My source is the same as Dan’s was back when and he tells a different saga. Regardless, the bigotry displayed is unacceptable back then, now or ever. It is time, especially in these turbulent times, to come up with better excuses for racism that “it was a sign of the times” while it is still prevalent today.

        • Carl, I was hardly making any excuses for the choice Dohanos made as reported in Dan’s earlier blog piece. I was simply pointing out what Dan reported according to his source at the time. Of course, I agree wholeheartedly that bigotry is unacceptable.

          • Carl Addison Swanson, '66

            But he didn’t rely on the “source” regarding the painting for Cooperstown. He relied on the attorney who spoke to the source who may or may not have interpreted it correctly? The source as a different story than the what is commented here or published in the 2001 blog. And it ain’t pretty.

          • Carl Addison Swanson, '66

            Dang the Briggs family was something else. Not only did Daddy have a pair of huge balls in refusing NOT to paint the Black into the Saturday Evening Post but son, Dave was in the Remains, and daughter, was Marilyn Chambers.

            • Carl Addison Swanson, '66

              Correction: Father Briggs refused to paint the cover of the magazine WITHOUT the Black Lady who was his beloved housekeeper.

            • Eric William Buchroeder SHS ‘70

              Wrong Briggs family CAS. Remains rock star was Bill Briggs, not Dave, father was an advertising man, Bill Sr I think and Mom was Ginny Briggs, Dr. Beinfield’s wonderful surgical nurse. Marilyn was a classmate and friend of mine her family didn’t have a racist bone in their body. I think since memories are so faint that it would make sense to put this whole half remembered “racist” story on ice we’re talking about people’s names and reputations and none of them are alive to defend themselves. But, this is an entertaining thread though probably mostly BS.

              • Carl Addison Swanson, '66

                I stand corrected. Actually my “source” told me the family tree. Blah. Thanks Buck.

                • Eric William Buchroeder SHS ‘70

                  CAS, I always enjoy your banter and your wit. It’s never been as much about the message as it is about the messenger. You leave me, as always, in awe. May continued vitality be yours old friend!!

                  • Carl Addison Swanson, '66

                    Come visit before we move to Bermuda. I thought you comment about Dohanos running out of Black ink was priceless.

                    • Eric William Buchroeder SHS ‘70

                      What’s your intended departure for Bermuda from Wetspot? Is it permanent or just seasonal? My oldest is getting married in VA in about a month and we had considered an end run to Westport. Not many of the old guard left to visit.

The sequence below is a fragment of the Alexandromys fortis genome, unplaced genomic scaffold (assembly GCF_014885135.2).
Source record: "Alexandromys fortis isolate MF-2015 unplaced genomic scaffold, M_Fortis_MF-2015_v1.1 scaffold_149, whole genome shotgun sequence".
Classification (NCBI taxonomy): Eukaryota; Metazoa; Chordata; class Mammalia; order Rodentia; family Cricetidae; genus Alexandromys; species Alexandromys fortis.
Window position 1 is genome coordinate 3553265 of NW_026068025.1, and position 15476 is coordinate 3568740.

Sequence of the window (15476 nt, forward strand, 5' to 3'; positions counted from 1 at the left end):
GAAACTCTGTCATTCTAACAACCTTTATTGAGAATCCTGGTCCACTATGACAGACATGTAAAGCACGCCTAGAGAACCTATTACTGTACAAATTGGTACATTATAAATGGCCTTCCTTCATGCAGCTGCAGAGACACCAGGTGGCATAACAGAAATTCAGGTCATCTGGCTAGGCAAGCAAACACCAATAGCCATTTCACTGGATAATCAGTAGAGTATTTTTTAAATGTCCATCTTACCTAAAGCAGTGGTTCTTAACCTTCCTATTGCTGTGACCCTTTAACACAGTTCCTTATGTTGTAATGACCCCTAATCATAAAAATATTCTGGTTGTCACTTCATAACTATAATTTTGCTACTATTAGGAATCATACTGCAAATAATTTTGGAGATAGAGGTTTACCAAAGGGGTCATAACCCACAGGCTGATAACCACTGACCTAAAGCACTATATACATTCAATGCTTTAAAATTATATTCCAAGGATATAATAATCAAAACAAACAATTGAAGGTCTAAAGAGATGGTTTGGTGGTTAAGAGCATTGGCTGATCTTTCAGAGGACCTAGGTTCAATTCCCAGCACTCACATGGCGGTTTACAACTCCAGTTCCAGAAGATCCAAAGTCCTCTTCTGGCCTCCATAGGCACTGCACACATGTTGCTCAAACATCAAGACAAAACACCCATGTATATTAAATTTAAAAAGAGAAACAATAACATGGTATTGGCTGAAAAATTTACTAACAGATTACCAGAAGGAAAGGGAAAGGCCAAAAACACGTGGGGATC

• Carl Addison Swanson, '66

                      We are going through background checks, blah blah blah with Bermuda and the dog is an issue but nothing concrete to the first of the year. We will leave the light on for you. Where in VA?

                    • Eric William Buchroeder SHS ‘70

                      The wedding is in Reston/Great Falls. Shoot me your email to so I can touch base. Our exact itinerary has not solidified but if I can get to Wetspot before you leave for Bermuda I’d love to spot you to your beverage of choice. Not sure where to do that any more in Wspt but I’m sure you can cover that base. Be well Bubba!!!

  11. Ellen Dale Naftalin

    I remember taking in Home-ec at Long Lots Jr. High. Part of the deal was at the end of the course we had to cook a meal and the guys in shop would come and eat it. I can’t figure how that all happened in 1 hour but it did. I am a great cook now but then, not so much. I made rice krispie treats. It was hands-down the favorite. Mrs. Parker was the teacher’s name. Very nice and gave me a good grade.

  12. Fairfield still has wood shop in the middle schools as well as auto shop in the high schools. Westport must be above the trades and feel it’s not necessary. It’s truly a shame.

  13. It’s unfortunate that Westport did away with its shops program — and unfortunate too that it’s a national trend:

  14. Andrea Harrison Botelho

    The redhead in the front is my brother, Steve Harrison (now deceased). The blond in the front is John Ware, whose mother “Mike” Ware, was also an accomplished artist in Westport back in the day.